Eternity of Moral Values
Before entering the discussion concerning the eternity of moral values it should be noted that according to the philosophies of being' reality and knowledge as well as moral values are considered to be permanent. Though here I will not be concerned with the permanence of reality, but it is necessary to deal with the question as to why reality and ethics are dealt with separately. What is the difference between moral principles and other principles which we refer to as reality'? After all moral values also constitute certain principles and that which is said concerning scientific principles, that they are eternally true, should also apply to moral values. However, I also think that the right thing is to keep these two issues separate. But first of all I must refer to a minor issue to establish that the issue of eternity of moral values is very important for us and that it is closely related to the eternity of Islam.
Ethics comprises certain teachings, and if we believe the moral, humane, and social teachings of Islam to be transitory then the conclusion will be that the teachings of Islam dealing with morality and education are also subject to change. That is, it would imply that such principles had a validity in their own time, and with changes in conditions these moral principles should also change and so should the basic teachings of Islam. As a result the major part of Islam would be obsolete and should be abolished. Of course, the issue of evolution of reality is related to this matter, but the issue of relativity of moral values has a greater bearing on the eternity of Islam. Let us now proceed to clarify the point as to why the issue of ethics is separated from the issue of reality.
Speculative Wisdom and Practical Wisdom
Reality relates to theoretical principles and ethics deals with practical principles. In other words, ethics is subsumed under practical wisdom (hikmat-e amali) and reality is subsumed under theoretical wisdom (hikmat-e nazari); therefore, we cannot apply the principles of practical wisdom to reality, for theoretical wisdom deals with facts as they are or were; whereas practical wisdom is confined to man and deals with things as they ought to be - that is, as to how man is to conduct himself - and hence is prescriptive (insh'Allah).
But the nature of theoretical wisdom is descriptive (ikhbar), that is, it deals with the question as to whether a certain proposition corresponds to facts or not, and if it does, whether it is eternally true. But such questions do not arise in ethics.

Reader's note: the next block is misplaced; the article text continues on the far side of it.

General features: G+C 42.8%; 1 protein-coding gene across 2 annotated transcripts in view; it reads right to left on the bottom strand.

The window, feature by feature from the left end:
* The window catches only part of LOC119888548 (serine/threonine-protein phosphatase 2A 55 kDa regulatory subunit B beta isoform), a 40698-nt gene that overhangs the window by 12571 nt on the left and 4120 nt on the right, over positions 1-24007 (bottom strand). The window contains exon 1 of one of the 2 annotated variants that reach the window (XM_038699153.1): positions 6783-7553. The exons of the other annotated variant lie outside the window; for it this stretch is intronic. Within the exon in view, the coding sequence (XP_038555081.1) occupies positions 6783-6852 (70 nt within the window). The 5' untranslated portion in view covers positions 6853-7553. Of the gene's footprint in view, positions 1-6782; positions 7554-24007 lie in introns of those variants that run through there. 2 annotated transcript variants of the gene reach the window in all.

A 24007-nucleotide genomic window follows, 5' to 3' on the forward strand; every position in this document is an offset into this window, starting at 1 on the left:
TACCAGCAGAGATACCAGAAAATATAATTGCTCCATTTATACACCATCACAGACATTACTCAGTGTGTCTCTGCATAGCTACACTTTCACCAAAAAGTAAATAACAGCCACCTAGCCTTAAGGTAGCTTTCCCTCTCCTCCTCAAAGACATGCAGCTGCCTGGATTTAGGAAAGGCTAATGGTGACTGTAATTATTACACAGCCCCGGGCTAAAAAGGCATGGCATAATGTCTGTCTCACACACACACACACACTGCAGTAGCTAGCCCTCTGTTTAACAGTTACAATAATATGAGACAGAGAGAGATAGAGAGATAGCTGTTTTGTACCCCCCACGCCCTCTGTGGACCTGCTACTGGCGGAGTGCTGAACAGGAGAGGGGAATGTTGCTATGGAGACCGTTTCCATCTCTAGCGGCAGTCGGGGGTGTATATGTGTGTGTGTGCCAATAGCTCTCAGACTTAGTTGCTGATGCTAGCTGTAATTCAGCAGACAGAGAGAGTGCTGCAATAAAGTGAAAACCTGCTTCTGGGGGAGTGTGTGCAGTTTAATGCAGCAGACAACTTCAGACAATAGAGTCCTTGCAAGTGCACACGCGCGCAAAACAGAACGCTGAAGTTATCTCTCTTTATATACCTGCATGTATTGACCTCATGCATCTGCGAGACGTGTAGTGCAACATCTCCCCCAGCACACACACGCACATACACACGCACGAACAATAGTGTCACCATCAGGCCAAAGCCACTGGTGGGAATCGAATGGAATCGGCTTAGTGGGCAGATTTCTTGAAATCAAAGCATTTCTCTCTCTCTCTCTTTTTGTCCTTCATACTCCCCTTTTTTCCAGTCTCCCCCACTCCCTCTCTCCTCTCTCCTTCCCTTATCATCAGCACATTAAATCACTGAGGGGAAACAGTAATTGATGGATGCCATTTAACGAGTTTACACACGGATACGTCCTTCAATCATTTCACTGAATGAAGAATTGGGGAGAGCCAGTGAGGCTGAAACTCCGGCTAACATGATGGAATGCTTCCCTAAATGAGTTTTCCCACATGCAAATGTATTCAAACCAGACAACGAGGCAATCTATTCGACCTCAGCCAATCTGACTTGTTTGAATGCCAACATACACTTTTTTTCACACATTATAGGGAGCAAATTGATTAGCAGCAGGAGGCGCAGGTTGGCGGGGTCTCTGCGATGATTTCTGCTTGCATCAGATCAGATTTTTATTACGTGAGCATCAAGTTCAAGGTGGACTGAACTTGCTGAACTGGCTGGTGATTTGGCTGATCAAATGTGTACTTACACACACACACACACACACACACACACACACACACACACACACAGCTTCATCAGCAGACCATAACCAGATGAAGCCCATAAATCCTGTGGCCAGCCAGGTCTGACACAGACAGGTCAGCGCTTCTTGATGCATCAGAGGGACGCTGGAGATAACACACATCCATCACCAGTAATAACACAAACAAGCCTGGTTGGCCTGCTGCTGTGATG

In our philosophical literature, theoretical reason and practical reason are regarded as two different types of human faculties. But Muslim philosophers did not discuss their features and differences in sufficient detail. However, they have left useful hints concerning the issue. They suggest that the former faculty is inherent in the soul by means of which it tries to discover the external world; whereas the latter consists of a series of perceptions of the soul, which administers the body, for the body's management.
Practical reason is considered to be a natural arm of the soul and theoretical reason as a metaphysical arm. Thus the soul possesses two perfections: theoretical perfection and practical perfection (the philosophers hold that the essence and nature of human being is knowledge and its perfection lies in knowledge, whereas the mystics do not consider knowledge as the ultimate perfection of man and are of the view that a perfect man is one who attains to reality not one who discovers it).
Regarding the faculty of practical reason, they hold that the soul as the administrator of the body is subject to certain principles for better governing the body as a prelude to its attaining perfection.
Early Muslim philosophers defined justice in terms of freedom (justice in body). The soul stands in need of the body and it cannot attain theoretical perfection without it, but in order that the soul should be able to make the best use of the body, it must establish a kind of balance between its faculties. The faculty which establishes such a balance between. soul and body is an active faculty. In case this balance is established, the soul is not dominated by the body, rather it is the body which is subordinated to the soul. They considered justice to be a kind of subordination of the body to the soul in which the body is controlled by the soul. This is all that our early philosophers have said on this issue. It seems that, relatively speaking, Ibn Sina (980-1030) has treated the issue of theoretical and practical wisdom more thoroughly than any other Muslim philosopher.